Criminality and heroin addiction

Heroin addiction in the United States is unequivocally associated with high rates of criminal behavior. More than 95 percent of heroin addicts report committing crimes during their addiction careers. These crimes range in severity from homicides to other crimes against people and property. Stealing in order to purchase drugs is the most common criminal offense.

 

 

Relationship between heroin and painkillers

There is a trend away from painkillers to heroin that is shifting quickly and heroin distributors are responding to new demand by setting up new distribution and retail centers throughout the Beaver State. We know that approximately 5.5% of Americans between the ages 15 and 64 regularly use prescription opioid painkillers and we also know that 4 out of 5 heroin addicts began their opioid addiction career with a prescription painkiller. Scientific studies have shown that heroin addiction rates in the U.S. and abroad over the previous 100 years have ranged between 0.5 – 0.7 percent of adults between the ages of 15 and 64.

 

 

Heroin addiction treatment in Oregon

An effective heroin addiction treatment strategy requires balancing the needs and concerns of the patient, public health and the medical community. Fortunately, the Oregon State Attorney General has a special interest in this area and has pledged resources to fund the public awareness component of a comprehensive treatment approach to reduce the misuse and abuse of controlled substances including prescription painkillers and heroin. Oregon officials know the effects of heroin addiction on children, families, employers, and health care is a very serious public health problem that needs to be addressed by more than just law enforcement.

Heroin addiction requires comprehensive treatment, including multiple treatment approaches and the Office of the Attorney General is collaborating with other states such as Washington, Idaho, California, Nevada and New Mexico along with officials from the Federal government at both the National Institute od Drug Abuse (NIDA) and the Drug Enforcement Administration (DEA) in an effort to reduce the use of highly addictive prescription painkillers and illicit narcotics like heroin (diacetylmorphine).

 

 

Heroin addiction trends in Oregon

Heroin addiction has exploded across the state. It is affecting every county in Oregon, particularly in larger cities of Portland, Eugene and Salem. It is affecting people from every background and every walk of life. Unfortunately for many heroin addicts, its use often ends tragically, but this doesn’t have to happen to you.

The 2016 drug threat assessment for Oregon, published by the state’s federally funded High Intensity Drug Trafficking Area Program, reported that heroin use and trafficking has increased in Oregon and reflects the state’s greatest drug threat, followed by methamphetamine, marijuana, controlled prescription drugs, cocaine and designer drugs. Production of heroin in Mexico has expanded in recent years leading to greater availability in the state. Most Oregon law enforcement officers surveyed indicated that heroin is the principal threat in their area.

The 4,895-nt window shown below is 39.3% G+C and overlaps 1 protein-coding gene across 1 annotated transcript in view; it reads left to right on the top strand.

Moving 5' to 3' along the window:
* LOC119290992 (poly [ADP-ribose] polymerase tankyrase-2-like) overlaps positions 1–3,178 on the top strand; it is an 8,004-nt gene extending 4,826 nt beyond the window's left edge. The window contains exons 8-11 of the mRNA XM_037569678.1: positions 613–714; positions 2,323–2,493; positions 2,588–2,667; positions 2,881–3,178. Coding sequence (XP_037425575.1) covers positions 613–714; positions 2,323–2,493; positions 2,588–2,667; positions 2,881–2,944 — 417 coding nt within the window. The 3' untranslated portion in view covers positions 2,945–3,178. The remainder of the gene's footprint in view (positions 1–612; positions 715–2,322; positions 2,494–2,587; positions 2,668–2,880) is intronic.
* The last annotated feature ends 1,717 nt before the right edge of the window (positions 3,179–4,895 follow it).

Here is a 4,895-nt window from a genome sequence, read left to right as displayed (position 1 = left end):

Heroin addiction treatment centers in Oregon

Finding the right heroin addiction treatment center is more important than ever. In fact it may be the most important decision of your life.

 

Baker County

1. New Directions Northwest, Inc. – Baker House
Beverly DuBosch, Program Manager
Detox Res 3610 Midway Drive
Baker City, Oregon  97814
(541) 523-6581

Benton County

2. Emergence
Michael Bean, Executive Director
425 SW Madison, Suite O
Corvallis, Oregon 97333
(541) 758-8022

3. Milestone Family Recover
518 SW 3rd Street
Corvallis Oregon 97333
(541) 738-6832

Clackamas County

4. Integrated Health Clinics
Pat Ewing, Executive Director
17882 S.E. McLoughlin Blvd.
Milwaukie, Oregon 97267
(503) 353-9415

Clatsop County

5. Coastal Breeze Recovery
Ann Martin, Director
1325 N. Holladay Dr.
Seaside, Oregon 97138
(503) 378-7700

6. Awakenings By the Sea (women only)
1325 North Holladay Drive
Seaside, Oregon 97138
(877) 738-7702

Columbia County

7. Inner Journey Healing Arts Center
Lisa Burnell, Program Director
1541 Columbia Blvd.
St. Helens, OR 97051
(503) 543-6100

Coos County

8. ADAPT – North Bend
Bruce Piper, Executive Director
400 Virginia Ave Suite 201
North Bend, OR 97459
(541) 751-0357

Crook County

9. Choices Recovery Services
Darla Byus, Director
709 NE Third Street
Prineville, OR 97754
(541) 362-5610

10. Lutheran Community Services – Northwest
Scott Willard, Director
365 N.E. Court Street
Prineville, Oregon 97754
(541) 416-1095

Deschutes County